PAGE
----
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Does Wine Writing Have To Be So Embarrassing?
Terroir denial, "wine as art," waiting lists, and the New York Times.
Dear readers, please know that I am tired. Exhausted by our wine media. I would prefer to spend my summer sitting near the beach, listening to old reggae songs in praise of Jah and sinsemilla, drinking silly cocktails, writing my next book, and minding my own business. But then someone sends me an article—like, say, this one published recently in the New York Times Magazine—and I…I just cannot.
This New York Times Magazine article is a profile of Maggie Harrison, the Oregon winemaker whose coveted Antica Terra wines are highly allocated, with at least a two-year waiting list for the privilege of paying $150 to $250 per bottle (or possibly higher and a longer wait now). Antica Terra wines can be lovely. You—as well as most readers of the New York Times, and probably me, along with the rest of humanity—will likely never (or never again) taste so much as a droplet of wine made by Maggie Harrison. Which is all fine. That’s wine, folks! Cry all you want, cult wines get expensive and hard to get your hands on. I’ve never met Maggie Harrison, but friends in Oregon that I respect say she is a nice and sincere person. Good for Maggie Harrison, both for the publicity and securing that bag. Huzzah.
My issue here is with the New York Times Magazine and the writer of this train wreck of a feature, which further illustrates why legacy media mostly does a lousy job of reporting on wine. “Maggie Harrison’s War on Wine” has all the standard problems that usually happen when big media sprains its ankles to cover this topic—which apparently can never be covered like any other normal part of culture. I’d bet the Times would never send a writer to profile Shohei Ohtani who didn’t totally understand baseball, or a reporter to profile Taylor Swift who didn’t have experience interviewing other pop music stars. But when it comes to wine, all bets are off. And I’m starting to wonder if this is by design.
With wine, general-interest magazines seem to always need an exaggerated conflict, some kind of straw man lurking as villain. I’m thinking of the New Yorker’s embarrassing 2019 orange-wine article, which positioned skin contact wine as “an assault on pleasure.” Or else mainstream media demands a pretzel-twist narrative that positions wine’s virtues as quasi-spiritual or part of wellness culture. I’m thinking of something like the Times mortifying 2019 piece on natural wine as self care. In either case, there’s always something that feels false in the thesis, the framing, and/or the execution of these sorts of wine pieces. “Maggie Harrison’s War on Wine” feels similarly false.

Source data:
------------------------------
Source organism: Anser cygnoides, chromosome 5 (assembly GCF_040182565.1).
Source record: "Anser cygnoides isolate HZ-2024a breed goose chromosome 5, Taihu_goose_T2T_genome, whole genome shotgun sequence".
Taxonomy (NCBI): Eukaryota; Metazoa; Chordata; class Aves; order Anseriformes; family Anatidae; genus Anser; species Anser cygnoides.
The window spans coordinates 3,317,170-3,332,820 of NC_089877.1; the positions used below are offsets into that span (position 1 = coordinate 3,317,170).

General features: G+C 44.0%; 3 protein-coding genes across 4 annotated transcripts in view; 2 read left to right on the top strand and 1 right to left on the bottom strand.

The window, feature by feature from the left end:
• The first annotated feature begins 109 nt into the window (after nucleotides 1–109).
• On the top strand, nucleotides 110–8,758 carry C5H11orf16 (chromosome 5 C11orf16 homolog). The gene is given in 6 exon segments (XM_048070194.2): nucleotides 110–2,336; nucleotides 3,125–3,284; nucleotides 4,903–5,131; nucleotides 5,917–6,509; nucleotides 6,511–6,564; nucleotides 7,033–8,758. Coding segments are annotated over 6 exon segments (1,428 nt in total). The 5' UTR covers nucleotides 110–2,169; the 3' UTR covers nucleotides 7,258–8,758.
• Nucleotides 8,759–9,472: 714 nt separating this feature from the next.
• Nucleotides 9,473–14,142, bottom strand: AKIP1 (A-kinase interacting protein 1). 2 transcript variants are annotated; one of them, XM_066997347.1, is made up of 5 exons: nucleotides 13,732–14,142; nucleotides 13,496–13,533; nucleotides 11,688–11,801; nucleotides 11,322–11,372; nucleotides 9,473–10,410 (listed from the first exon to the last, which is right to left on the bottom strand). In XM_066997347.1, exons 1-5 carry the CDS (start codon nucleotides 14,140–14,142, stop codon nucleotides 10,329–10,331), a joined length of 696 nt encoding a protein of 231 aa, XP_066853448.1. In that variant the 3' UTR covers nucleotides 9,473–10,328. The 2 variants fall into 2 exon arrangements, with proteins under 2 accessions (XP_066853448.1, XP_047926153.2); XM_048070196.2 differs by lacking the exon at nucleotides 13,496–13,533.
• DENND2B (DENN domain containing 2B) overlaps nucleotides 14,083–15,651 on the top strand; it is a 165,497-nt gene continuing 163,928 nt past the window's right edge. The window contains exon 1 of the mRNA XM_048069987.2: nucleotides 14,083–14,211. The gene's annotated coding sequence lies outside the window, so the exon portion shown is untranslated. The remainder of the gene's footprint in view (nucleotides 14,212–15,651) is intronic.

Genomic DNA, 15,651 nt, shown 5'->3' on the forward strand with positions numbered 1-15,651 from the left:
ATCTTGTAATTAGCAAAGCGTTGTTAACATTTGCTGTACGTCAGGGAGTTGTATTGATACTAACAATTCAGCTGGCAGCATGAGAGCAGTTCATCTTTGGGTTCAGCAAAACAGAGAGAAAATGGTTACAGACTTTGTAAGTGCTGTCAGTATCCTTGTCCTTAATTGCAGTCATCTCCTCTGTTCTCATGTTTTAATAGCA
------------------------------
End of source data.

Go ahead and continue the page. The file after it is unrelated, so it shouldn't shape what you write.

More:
The Times writer, Alex Halberstadt, struggles mightily to establish that Maggie Harrison is a nonesuch, charming curmudgeon and that the way she makes wine is so incredibly different than every other winemaker in the world. Which is stretching the truth. The writer makes a big deal out of Harrison’s blending process, in which she and a tasting panel spend 10 days blind tasting and blending up to 150 barrel samples to arrive at the final blend.
That’s a lot, but there are plenty of winemakers around the world who painstakingly taste and blend in similar ways. For instance, here is a photo of the blind tasting panel of a winemaker named Nicolas Hirissou, the fourth generation winemaker of Domaine du Moulin in Gaillac, France. Hirissou’s group is tasting through dozens of lots and barrels of his prized grape braucol for his top blend, Florentin. You have likely never heard of Hirissou and you can buy his wine without a two-year waiting list for about $30.
Also, about three-quarters of winemakers one meets are curmudgeonly and irascible, and see themselves as mavericks. It’s a fun part of talking to winemakers. For instance, Hirissou is a falconer who hunts vineyard pests with an eagle and made a strange decision to plant California-friendly petite sirah in a part of southwest France not known for it. All of which is to say that there are iconoclastic winemakers all over the world, and very few of them ever get to a place where their wines demand a two-year waiting list.